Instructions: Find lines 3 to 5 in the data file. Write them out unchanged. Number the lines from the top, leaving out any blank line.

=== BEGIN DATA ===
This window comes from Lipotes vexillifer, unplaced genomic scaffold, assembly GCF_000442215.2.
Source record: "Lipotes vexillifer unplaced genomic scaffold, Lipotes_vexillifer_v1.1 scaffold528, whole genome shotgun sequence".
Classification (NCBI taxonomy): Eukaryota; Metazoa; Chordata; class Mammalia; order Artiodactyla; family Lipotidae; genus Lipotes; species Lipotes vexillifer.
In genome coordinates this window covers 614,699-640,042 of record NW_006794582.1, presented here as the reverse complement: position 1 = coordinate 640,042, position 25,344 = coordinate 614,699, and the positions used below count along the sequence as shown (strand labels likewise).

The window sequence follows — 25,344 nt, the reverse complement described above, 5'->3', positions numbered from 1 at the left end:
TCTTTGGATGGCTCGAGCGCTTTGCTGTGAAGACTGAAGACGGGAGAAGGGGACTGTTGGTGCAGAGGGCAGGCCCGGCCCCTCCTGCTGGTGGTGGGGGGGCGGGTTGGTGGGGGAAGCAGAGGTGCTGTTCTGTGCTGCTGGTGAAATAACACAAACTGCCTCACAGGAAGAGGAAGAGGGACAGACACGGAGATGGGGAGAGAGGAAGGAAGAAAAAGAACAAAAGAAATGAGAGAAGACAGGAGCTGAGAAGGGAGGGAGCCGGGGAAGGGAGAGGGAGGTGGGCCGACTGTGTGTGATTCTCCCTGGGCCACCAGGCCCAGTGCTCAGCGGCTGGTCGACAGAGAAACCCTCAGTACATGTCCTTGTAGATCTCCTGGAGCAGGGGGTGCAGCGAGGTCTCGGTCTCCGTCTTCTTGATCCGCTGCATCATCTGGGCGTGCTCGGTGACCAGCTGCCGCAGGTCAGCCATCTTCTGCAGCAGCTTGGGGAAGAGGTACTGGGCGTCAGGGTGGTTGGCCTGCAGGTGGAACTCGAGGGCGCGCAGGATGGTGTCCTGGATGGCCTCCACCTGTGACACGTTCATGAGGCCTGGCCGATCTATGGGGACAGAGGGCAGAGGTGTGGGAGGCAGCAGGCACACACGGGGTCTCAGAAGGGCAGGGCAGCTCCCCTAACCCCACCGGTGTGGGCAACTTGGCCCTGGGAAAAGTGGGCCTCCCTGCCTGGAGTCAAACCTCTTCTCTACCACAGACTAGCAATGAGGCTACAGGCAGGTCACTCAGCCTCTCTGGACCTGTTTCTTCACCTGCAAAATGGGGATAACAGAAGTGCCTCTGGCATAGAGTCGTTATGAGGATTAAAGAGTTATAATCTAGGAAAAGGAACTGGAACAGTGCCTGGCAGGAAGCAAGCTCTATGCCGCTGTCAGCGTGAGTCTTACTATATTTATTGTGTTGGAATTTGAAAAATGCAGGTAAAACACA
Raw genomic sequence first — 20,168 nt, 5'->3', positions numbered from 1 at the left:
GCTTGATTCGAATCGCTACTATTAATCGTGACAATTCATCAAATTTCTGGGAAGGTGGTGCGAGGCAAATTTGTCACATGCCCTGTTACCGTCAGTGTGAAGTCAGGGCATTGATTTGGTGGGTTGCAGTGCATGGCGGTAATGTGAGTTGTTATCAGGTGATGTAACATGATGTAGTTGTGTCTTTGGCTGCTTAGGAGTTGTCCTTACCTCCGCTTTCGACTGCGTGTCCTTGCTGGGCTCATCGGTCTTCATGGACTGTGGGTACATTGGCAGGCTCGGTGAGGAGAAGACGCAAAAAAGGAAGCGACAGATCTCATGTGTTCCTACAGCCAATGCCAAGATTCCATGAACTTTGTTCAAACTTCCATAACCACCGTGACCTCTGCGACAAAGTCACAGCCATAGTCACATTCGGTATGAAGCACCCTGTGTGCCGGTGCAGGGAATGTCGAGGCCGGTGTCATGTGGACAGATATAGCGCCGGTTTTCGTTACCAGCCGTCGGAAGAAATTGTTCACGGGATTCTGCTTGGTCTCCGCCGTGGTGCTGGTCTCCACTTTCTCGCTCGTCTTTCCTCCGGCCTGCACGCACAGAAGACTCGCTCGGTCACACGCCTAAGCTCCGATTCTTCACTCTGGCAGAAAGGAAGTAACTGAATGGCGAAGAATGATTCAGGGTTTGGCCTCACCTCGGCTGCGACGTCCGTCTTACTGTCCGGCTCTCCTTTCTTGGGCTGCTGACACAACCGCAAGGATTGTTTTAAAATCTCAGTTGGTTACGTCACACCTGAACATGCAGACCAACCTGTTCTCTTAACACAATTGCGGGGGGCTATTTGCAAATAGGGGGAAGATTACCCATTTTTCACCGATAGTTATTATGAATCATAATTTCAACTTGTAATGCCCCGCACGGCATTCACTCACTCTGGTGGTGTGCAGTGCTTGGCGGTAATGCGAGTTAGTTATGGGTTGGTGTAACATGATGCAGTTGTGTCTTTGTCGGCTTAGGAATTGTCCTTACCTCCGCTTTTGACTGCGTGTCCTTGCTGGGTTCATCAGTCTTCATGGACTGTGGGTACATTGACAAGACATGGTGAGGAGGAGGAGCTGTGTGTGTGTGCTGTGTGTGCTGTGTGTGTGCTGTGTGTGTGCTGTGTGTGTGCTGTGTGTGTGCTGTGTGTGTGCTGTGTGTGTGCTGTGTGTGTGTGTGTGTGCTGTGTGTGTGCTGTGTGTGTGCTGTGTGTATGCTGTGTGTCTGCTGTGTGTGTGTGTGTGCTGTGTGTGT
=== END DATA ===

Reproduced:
Classification (NCBI taxonomy): Eukaryota; Metazoa; Chordata; class Mammalia; order Artiodactyla; family Lipotidae; genus Lipotes; species Lipotes vexillifer.
In genome coordinates this window covers 614,699-640,042 of record NW_006794582.1, presented here as the reverse complement: position 1 = coordinate 640,042, position 25,344 = coordinate 614,699, and the positions used below count along the sequence as shown (strand labels likewise).

The window sequence follows — 25,344 nt, the reverse complement described above, 5'->3', positions numbered from 1 at the left end: